Lies are not new. Sadly, people have been telling lies for centuries. Hiding behind a keyboard or phone has brought lies to an entirely different level. When Caller-ID came into play, people began not answering their phones when they did not want to talk to someone. Because the receiver could see who was calling, this gave them a heads up and the ability to avoid specific calls. If asked why a person did not answer, they would lie. No one ever would say, "I saw your name come up on the caller-ID, and I chose not to answer."
Social media, in all its many platforms, has allowed people to share opinions, call names, argue, boast, and lie. Sometimes a user will create a false identity (creating a lie just by signing in) to troll people to pick on them, start a fight with them, or provide them with disinformation (which is the new fancy word for LIES!)
I have spent a reasonable amount of time wondering if all of this technology has enhanced our lives or hindered us. On the plus side, families and friends can instantly share posts, pictures, and live videos from miles away. Keeping in touch has never been easier. People have access to their finances and health records, and schools can stay in contact with students and parents, if necessary, easily and quickly. Suppose you are wondering how to pronounce a specific word, what that word means, how far it is to Iquito, Peru, or what is an enormous spider. In that case, you can "Google™ it" and get instant answers! (This is a plus and minus. People are getting so used to obtaining everything quickly that many lose or have no patience.) Oh, and let us not forget Blogs! Blogs are absolutely a positive. *insert side smile here*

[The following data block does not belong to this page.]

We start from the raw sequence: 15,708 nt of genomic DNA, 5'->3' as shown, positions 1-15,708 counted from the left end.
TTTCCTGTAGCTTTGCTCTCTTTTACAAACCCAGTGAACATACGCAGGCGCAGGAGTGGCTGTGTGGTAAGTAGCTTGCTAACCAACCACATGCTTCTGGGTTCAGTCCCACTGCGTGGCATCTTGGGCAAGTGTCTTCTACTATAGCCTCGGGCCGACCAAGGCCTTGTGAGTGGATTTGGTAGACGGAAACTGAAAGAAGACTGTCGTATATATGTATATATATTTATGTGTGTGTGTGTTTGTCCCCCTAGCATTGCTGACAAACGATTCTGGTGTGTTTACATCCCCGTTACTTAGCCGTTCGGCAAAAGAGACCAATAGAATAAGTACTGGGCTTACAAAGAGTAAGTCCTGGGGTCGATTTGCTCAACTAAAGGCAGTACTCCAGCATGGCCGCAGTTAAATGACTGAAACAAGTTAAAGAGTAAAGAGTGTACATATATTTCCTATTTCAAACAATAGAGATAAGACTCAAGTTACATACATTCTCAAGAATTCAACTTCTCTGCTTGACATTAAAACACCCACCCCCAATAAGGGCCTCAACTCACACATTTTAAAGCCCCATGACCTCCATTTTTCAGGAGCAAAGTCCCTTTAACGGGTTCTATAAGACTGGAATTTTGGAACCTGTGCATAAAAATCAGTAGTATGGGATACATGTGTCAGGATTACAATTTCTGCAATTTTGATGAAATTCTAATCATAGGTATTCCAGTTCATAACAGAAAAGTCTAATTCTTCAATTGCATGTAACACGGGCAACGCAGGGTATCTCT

Access to so much information would seem only positive; however, there is a lot of untrue information on the internet. Trying to sift through what is real and what is fake, what is fact and what is an opinion, can become tiresome, frustrating, and all but impossible. Another negative, in my opinion, is people are not familiar with the facial expressions and body language of others. That component is missing when reading text. Even on a video chat, something is missing. I do not feel that a person's entire personality can come across as well through a video as in person.
Aside from the internet, texting is an entirely different ordeal. The nuances seem to be different depending on your generation or collective group. I wrote about what a simple letter "k" in a text can mean and to whom. (If you missed it, you could read it here.) People will read texts how they, the reader, feel while reading the text. This feeling is not indicative of how the writer of the text was feeling. Suppose the reader had received the text sooner or later, depending on what was happening around the reader. In that case, they might interpret the text vastly differently.
Texting makes it easier to be less than honest. Besides not answering and then lying about why you did not respond, by its very nature, texting tends to be short. As such, texting has created a response that often lacks detail. This lack of detail sometimes is filled in by the reader. Other times it causes an idea in the reader's head that might be entirely off the mark.
Communication has always had its difficulties. Social media, the internet, and having a cell phone on your person twenty-four-seven may connect us more often and faster. Still, it makes us a little bolder with our fibs. It is easier to ignore others and send a simple "k," leaving the recipient to figure out what that letter means and not caring if they get it right.
Take some time away from the cell phone and the internet. Spend some one-on-one time with the people you love. Most of all - Do NOT believe everything you read on the web.
Love Lots; Smile Often